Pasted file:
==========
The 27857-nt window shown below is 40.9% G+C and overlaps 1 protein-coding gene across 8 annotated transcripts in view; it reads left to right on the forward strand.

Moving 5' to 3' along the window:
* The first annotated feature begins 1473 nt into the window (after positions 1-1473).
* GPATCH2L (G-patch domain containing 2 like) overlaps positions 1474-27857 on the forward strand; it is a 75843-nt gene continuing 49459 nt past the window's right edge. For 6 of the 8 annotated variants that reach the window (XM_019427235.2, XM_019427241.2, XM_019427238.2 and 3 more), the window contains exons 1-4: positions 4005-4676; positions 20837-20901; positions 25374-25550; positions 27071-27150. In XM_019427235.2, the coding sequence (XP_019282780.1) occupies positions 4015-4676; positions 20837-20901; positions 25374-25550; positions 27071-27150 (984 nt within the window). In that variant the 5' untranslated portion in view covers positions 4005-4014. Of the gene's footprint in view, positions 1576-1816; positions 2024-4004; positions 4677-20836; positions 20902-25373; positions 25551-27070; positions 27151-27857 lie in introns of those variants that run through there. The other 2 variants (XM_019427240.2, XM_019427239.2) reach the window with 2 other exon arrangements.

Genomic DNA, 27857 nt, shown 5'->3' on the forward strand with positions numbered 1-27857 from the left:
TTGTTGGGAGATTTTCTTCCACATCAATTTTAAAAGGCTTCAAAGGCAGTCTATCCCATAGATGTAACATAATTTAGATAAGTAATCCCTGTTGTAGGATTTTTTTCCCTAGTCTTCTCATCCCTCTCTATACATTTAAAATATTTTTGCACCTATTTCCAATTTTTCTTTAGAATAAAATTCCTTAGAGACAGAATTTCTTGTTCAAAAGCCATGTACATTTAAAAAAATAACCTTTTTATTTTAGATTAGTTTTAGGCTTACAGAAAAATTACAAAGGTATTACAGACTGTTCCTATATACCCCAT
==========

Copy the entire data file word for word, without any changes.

The 27857-nt window shown below is 40.9% G+C and overlaps 1 protein-coding gene across 8 annotated transcripts in view; it reads left to right on the forward strand.

Moving 5' to 3' along the window:
* The first annotated feature begins 1473 nt into the window (after positions 1-1473).
* GPATCH2L (G-patch domain containing 2 like) overlaps positions 1474-27857 on the forward strand; it is a 75843-nt gene continuing 49459 nt past the window's right edge. For 6 of the 8 annotated variants that reach the window (XM_019427235.2, XM_019427241.2, XM_019427238.2 and 3 more), the window contains exons 1-4: positions 4005-4676; positions 20837-20901; positions 25374-25550; positions 27071-27150. In XM_019427235.2, the coding sequence (XP_019282780.1) occupies positions 4015-4676; positions 20837-20901; positions 25374-25550; positions 27071-27150 (984 nt within the window). In that variant the 5' untranslated portion in view covers positions 4005-4014. Of the gene's footprint in view, positions 1576-1816; positions 2024-4004; positions 4677-20836; positions 20902-25373; positions 25551-27070; positions 27151-27857 lie in introns of those variants that run through there. The other 2 variants (XM_019427240.2, XM_019427239.2) reach the window with 2 other exon arrangements.

Genomic DNA, 27857 nt, shown 5'->3' on the forward strand with positions numbered 1-27857 from the left:
TTGTTGGGAGATTTTCTTCCACATCAATTTTAAAAGGCTTCAAAGGCAGTCTATCCCATAGATGTAACATAATTTAGATAAGTAATCCCTGTTGTAGGATTTTTTTCCCTAGTCTTCTCATCCCTCTCTATACATTTAAAATATTTTTGCACCTATTTCCAATTTTTCTTTAGAATAAAATTCCTTAGAGACAGAATTTCTTGTTCAAAAGCCATGTACATTTAAAAAAATAACCTTTTTATTTTAGATTAGTTTTAGGCTTACAGAAAAATTACAAAGGTATTACAGACTGTTCCTATATACCCCAT